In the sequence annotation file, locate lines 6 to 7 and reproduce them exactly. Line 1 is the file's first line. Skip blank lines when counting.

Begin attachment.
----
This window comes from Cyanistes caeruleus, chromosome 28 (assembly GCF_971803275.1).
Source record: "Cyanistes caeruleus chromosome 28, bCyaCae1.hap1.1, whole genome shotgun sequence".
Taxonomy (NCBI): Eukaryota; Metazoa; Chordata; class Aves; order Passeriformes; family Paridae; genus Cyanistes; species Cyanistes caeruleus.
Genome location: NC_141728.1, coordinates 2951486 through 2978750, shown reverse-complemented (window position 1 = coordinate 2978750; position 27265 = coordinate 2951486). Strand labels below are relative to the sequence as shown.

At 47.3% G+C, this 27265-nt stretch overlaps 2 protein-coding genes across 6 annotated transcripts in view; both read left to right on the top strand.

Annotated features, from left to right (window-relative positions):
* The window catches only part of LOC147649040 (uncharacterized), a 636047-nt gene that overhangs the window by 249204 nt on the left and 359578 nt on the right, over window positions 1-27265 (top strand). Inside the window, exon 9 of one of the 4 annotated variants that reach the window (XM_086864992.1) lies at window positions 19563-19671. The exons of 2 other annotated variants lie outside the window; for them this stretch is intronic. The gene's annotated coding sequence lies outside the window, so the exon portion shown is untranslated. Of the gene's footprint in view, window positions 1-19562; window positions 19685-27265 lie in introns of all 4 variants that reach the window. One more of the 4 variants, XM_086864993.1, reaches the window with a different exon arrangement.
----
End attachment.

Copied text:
Annotated features, from left to right (window-relative positions):
* The window catches only part of LOC147649040 (uncharacterized), a 636047-nt gene that overhangs the window by 249204 nt on the left and 359578 nt on the right, over window positions 1-27265 (top strand). Inside the window, exon 9 of one of the 4 annotated variants that reach the window (XM_086864992.1) lies at window positions 19563-19671. The exons of 2 other annotated variants lie outside the window; for them this stretch is intronic. The gene's annotated coding sequence lies outside the window, so the exon portion shown is untranslated. Of the gene's footprint in view, window positions 1-19562; window positions 19685-27265 lie in introns of all 4 variants that reach the window. One more of the 4 variants, XM_086864993.1, reaches the window with a different exon arrangement.